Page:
Press Box Perspective: A Little Sunday Politics

By Seth Rivello

Many fans use Sunday to get away from the drama of the outside world. They sit back and watch their favorite football team play and relax; politics is the last thing swirling around in their minds. For the past year now, politics is the only thing being talked about. Turn on ESPN or FOX Sports and there is a discussion on kneeling, sitting or raising a fist during the national anthem and/or Donald Trump.

On Aug. 26, 2016, during the San Francisco 49ers third preseason game, a photographer noticed former star quarterback Colin Kaepernick sitting during the national anthem. Kaepernick sat for the first two preseason games also, but no one noticed. Now the picture of him sitting was national news. When asked about sitting for the anthem Kaepernick responded, “because of the oppression of people of color and ongoing issues with police brutality.”

It slowly took the league by storm. The next week, Kaepernick and teammate Eric Reid took a knee together, and even inner division rival Jeremy Lane of the Seattle Seahawks took a seat. In the first game of the 2017 season, linebacker Brandon Marshall of the Denver Broncos took a knee. He was the first player to kneel during a regular season game.

“I’m not against the military. I’m not against the police or America,” Marshall said, according to the Denver Post. “I’m against social injustice.”

More teams were adding to the protest. The Miami Dolphins had players kneel, the Philadelphia Eagles had players raising their fists and standing, the Seattle Seahawks locked arms. The protests were spreading outside of the NFL also. High School football players were kneeling, and so were college and high school bands. It was becoming bigger than football.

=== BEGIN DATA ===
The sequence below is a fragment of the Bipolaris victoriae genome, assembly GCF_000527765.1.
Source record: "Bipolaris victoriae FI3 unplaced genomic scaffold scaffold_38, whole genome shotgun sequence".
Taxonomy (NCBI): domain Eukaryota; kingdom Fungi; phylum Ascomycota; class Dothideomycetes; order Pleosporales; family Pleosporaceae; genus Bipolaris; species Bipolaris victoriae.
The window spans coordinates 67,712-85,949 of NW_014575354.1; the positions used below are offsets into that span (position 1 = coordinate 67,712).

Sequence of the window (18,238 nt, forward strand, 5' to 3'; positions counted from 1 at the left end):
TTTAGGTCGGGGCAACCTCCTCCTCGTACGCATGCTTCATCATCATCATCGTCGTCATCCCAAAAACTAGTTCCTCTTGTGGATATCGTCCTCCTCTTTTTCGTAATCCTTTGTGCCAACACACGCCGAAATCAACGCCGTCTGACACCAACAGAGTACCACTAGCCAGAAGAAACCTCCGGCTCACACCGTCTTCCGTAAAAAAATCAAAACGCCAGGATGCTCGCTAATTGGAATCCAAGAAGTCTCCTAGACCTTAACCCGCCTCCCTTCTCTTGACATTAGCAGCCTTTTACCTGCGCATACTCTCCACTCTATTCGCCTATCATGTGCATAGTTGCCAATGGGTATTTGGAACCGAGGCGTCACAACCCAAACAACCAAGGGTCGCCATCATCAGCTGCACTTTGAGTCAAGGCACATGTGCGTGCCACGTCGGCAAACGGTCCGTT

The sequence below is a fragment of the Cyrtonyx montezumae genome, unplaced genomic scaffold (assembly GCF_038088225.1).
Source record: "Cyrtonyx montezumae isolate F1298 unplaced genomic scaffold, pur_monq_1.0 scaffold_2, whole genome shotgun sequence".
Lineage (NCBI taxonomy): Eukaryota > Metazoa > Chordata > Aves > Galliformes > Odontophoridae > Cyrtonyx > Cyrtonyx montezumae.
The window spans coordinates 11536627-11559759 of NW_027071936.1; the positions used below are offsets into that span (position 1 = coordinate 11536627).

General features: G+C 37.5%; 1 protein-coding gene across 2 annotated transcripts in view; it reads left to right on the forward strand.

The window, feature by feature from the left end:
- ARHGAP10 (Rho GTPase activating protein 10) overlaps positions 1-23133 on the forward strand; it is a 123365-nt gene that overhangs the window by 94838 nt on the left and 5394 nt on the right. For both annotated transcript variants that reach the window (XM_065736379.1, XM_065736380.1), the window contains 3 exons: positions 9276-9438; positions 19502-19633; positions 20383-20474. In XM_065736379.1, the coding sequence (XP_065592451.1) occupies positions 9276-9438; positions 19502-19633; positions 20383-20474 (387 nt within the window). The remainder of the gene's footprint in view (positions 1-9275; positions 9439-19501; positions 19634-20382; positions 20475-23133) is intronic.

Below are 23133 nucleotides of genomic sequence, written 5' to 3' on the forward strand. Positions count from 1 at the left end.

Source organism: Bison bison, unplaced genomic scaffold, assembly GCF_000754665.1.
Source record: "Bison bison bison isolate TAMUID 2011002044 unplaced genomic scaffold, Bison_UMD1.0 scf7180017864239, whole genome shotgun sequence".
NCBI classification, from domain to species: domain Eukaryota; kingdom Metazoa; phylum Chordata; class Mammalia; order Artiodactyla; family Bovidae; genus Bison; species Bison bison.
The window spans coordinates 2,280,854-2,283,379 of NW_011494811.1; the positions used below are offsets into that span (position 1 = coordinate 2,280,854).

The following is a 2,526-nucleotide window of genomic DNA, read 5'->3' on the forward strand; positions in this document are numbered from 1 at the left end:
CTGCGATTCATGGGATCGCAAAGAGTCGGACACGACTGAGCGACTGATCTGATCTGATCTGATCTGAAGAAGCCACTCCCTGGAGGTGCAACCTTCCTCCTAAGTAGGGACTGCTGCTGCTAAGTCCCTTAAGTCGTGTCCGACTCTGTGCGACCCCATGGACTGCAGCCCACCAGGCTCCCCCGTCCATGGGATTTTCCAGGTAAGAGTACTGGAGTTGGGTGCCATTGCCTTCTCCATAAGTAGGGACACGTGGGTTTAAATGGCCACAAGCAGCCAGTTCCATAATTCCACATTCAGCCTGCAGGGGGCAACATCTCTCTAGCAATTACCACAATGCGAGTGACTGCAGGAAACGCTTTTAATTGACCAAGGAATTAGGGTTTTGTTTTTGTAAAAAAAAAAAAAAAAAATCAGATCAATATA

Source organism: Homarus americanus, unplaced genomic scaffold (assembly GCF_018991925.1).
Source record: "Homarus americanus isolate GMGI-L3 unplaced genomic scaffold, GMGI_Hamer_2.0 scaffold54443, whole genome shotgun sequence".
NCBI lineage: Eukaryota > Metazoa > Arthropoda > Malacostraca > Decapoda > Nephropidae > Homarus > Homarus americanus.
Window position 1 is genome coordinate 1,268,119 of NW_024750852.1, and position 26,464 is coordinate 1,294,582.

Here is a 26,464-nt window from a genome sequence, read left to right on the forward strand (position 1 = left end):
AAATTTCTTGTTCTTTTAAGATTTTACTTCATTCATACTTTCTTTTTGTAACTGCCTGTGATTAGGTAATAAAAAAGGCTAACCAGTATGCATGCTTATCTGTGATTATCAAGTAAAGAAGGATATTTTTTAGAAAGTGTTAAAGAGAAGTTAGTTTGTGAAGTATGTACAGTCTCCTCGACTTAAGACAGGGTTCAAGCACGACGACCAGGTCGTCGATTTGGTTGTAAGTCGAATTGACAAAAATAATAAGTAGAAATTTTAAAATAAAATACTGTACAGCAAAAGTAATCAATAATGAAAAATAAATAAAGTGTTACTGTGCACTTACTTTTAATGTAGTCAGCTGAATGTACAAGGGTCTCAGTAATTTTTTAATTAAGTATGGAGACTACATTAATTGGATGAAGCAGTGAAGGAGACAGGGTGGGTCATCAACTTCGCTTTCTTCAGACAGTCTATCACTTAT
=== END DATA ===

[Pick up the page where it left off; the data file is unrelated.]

In the early months of 2017, the kneeling wasn’t consistently talked about and Kaepernick no longer had a job. Some people think Kaepernick united the league, and some think he and his followers are just disrespecting the flag, but that isn’t the case. More and more professional athletes have been taking a stand.

On Sept. 23, 2017, Bruce Maxwell of the Oakland Athletics took a knee during the anthem, the first professional baseball player to do so. The next day, before Game 1 of the Women’s National Basketball Association Finals, players from the Los Angeles Sparks stayed in the locker room during the anthem.

On Friday, Donald Trump had this to say regarding players kneeling: “Wouldn’t you love to see one of these NFL owners, when somebody disrespects our flag, to say, ‘Get that son of a b—- off the field right now. Out. He’s fired. He’s fired!’”

Players were absolutely outraged and banded together. Last Sunday, the Pittsburgh Steelers decided to stay in the locker room for the national anthem in protest, except for former Army Ranger and current offensive tackle Alejandro Villanueva. Every team locked arms or knelt together to show Trump who the real “son of a b—-” is.

Odell Beckham Jr. also showed off some big-time patriotism over the weekend. After catching his first touchdown of the season, he decided to walk on all fours and lift his leg like a dog. Then, after his second touchdown catch, he raised his fist up high in protest. Beckham said after the game, “I peed on somebody.” It’s believed he was “peeing” on President Trump. Could you imagine if Kaepernick, instead of an All-Pro receiver, celebrated like this?